The first of the appellants' reasons in support of the present appeal is that the Courts below were wrong in holding that the knowledge of Kedar Nath must be imputed to the defendant. In their Lordships' opinion they were obviously right. The defendant was absent from Calcutta, and personally did not take any part in the transaction. It was entirely in charge of Kedar Nath, whose full authority to act as he did is not disputed. He stood in the place of the defendant for the purposes of this mortgage; and his acts and knowledge were the acts and knowledge of his principal. It was contended that Dedraj, the defendant's gomastha, was the real representative in Calcutta of the defendant, and that he had no knowledge of the plaintiff's minority. But there is nothing in this. He no doubt made the advance out of the defendant's funds. But he says in his evidence that “Kedar Babu was acting on behalf of my master from the beginning in this matter”; and a little further on he adds that before the registration of the mortgage he did not communicate with his master on the subject of the minority. But he did know that there was a question raised as to the plaintiff's age; and he says, “I left all matters regarding the minority in the hands of Kedar Babu.”
The appellants' counsel contended that the plaintiff is estopped by s. 115 of the Indian Evidence Act (I. of 1872) from setting up that he was an infant when he executed the mortgage. The section is as follows: “Estoppel. When one person has by his declaration act or omission intentionally caused or permitted another person to believe a thing to be true, and to act upon such belief, neither he nor his representative shall be allowed in any suit or proceeding between himself and such person or his representative to deny the truth of that thing.”
The Courts below seem to have decided that this section does not apply to infants; but their Lordships do not think it necessary to deal with that question now. They consider it clear that the section does not apply to a case like the present, where the statement relied upon is made to a person who knows the real facts and is not misled by the untrue statement. There can be no estoppel where the truth of the matter is known to both parties, and their Lordships hold, in accordance with English authorities, that a false representation, made to a person who knows it to be false, is not such a fraud as to take away the privilege of infancy: Nelson v. Stocker.20 The same principle is recognised in the explanation to s. 19 of the Indian Contract Act, in which it is said that a fraud or misrepresentation which did not cause the consent to a contract of the party on whom such fraud was practised, or to whom such misrepresentation was made, does not render a contract voidable.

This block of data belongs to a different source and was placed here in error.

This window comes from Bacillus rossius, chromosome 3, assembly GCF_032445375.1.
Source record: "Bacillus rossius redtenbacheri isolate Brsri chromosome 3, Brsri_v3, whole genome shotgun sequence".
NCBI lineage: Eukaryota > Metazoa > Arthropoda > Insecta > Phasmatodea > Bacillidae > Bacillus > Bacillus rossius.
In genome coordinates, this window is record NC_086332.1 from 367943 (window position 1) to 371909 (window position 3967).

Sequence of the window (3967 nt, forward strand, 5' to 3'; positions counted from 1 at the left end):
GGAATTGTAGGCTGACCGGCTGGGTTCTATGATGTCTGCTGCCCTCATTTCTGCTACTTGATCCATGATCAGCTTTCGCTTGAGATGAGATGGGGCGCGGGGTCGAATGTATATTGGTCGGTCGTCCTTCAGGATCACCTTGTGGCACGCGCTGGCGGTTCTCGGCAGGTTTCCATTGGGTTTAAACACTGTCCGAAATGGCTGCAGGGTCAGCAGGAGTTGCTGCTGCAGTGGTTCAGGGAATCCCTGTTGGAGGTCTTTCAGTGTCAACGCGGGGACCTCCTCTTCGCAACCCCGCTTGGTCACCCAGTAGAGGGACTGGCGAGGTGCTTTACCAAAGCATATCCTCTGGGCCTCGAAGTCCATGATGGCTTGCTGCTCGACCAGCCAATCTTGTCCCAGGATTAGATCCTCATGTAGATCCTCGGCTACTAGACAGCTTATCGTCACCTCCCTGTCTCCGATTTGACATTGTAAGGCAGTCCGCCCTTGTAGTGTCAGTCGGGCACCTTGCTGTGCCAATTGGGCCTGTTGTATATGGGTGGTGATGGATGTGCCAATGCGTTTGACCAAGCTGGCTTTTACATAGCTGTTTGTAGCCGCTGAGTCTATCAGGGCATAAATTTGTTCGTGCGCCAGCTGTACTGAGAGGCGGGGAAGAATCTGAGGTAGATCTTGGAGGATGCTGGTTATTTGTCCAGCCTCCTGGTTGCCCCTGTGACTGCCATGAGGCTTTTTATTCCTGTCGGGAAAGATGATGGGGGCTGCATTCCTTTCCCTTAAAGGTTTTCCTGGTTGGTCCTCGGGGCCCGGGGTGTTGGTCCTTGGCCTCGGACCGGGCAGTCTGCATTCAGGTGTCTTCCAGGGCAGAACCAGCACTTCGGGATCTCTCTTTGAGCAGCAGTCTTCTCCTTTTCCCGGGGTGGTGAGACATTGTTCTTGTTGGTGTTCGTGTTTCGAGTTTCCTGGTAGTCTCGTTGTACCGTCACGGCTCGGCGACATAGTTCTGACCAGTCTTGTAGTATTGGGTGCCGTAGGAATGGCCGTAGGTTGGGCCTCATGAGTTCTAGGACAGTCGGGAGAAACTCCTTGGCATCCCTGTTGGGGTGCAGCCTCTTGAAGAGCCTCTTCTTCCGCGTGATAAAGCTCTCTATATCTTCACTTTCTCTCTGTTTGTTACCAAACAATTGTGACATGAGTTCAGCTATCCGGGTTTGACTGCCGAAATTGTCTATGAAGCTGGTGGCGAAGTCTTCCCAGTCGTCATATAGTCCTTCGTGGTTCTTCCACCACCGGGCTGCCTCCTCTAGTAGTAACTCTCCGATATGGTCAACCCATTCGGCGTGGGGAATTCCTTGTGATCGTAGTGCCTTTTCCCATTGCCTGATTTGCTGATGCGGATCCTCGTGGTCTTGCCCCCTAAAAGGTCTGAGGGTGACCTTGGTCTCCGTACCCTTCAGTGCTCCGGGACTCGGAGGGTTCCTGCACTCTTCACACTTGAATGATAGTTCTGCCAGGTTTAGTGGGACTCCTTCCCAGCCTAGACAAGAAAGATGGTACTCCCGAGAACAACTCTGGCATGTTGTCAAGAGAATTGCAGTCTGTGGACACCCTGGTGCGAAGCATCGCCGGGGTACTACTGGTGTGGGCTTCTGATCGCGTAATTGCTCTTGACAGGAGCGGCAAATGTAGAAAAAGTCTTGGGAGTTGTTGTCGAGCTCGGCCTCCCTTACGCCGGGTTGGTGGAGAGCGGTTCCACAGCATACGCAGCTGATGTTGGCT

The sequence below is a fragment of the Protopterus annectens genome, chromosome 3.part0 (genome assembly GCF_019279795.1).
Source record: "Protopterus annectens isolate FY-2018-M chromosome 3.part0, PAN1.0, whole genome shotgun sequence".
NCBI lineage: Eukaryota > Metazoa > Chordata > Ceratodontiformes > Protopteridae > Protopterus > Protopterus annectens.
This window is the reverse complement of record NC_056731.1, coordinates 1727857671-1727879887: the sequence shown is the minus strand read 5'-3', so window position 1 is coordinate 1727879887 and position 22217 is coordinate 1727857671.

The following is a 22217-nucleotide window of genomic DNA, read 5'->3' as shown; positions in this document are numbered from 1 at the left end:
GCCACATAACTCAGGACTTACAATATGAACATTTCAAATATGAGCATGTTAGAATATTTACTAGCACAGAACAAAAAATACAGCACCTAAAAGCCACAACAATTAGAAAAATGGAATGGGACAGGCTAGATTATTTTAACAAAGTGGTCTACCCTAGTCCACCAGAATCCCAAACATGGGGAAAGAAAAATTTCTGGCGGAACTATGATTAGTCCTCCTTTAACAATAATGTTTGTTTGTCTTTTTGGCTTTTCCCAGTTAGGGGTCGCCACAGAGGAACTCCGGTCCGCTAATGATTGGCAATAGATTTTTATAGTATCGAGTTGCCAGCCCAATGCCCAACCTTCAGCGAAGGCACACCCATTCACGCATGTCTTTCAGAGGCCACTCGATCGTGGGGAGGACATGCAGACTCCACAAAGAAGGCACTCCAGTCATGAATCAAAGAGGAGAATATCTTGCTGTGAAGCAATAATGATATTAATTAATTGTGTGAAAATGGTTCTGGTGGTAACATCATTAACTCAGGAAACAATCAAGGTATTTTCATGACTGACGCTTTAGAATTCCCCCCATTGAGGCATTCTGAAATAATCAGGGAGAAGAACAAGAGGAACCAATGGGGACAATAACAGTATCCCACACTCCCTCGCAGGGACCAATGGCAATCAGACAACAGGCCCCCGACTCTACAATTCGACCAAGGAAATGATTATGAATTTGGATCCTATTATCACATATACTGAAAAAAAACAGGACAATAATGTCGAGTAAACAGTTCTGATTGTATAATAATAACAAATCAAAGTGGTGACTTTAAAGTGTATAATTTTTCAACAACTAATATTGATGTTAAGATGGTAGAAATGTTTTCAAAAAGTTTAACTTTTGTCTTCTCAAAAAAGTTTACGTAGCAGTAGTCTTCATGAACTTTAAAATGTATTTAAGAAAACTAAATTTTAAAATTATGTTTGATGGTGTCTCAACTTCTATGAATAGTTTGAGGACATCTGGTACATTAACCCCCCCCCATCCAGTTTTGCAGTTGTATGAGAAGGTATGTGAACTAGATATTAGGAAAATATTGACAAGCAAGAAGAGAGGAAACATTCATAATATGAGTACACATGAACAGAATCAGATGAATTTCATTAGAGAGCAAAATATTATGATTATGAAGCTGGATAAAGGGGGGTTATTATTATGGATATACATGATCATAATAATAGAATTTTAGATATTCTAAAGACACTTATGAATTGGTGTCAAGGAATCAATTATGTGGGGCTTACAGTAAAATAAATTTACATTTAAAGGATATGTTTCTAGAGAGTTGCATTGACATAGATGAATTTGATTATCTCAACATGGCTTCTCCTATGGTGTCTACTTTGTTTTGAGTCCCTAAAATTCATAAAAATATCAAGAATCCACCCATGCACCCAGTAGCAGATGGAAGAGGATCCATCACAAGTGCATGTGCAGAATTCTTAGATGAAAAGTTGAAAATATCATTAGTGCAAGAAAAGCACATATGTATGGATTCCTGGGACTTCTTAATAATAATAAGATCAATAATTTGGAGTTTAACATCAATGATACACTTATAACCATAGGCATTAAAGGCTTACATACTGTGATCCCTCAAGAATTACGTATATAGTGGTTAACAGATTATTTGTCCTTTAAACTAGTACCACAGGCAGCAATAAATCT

The point most pressed, however, on behalf of the appellants was that the Courts ought not to have decreed in the respondent's favour without ordering him to repay to the appellants the sum of Rs. 10,500, said to have been paid to him as part of the consideration for the mortgage. And in support of this contention s. 64 of the Contract Act (IX. of 1872) was relied on:—
“Sect. 64. When a person at whose option a contract is voidable rescinds it, the other party thereto need not perform any promise therein contained of which he is promisor. The party rescinding a voidable contract shall, if he have received any benefit thereunder from another party to such contract, restore such benefit, so far as may be, to the person from whom it was received.”
Both Courts below held that they were bound by authority to treat the contracts of infants as voidable only, and not void; but that this section only refers to contracts made by persons competent to contract, and therefore not to infants.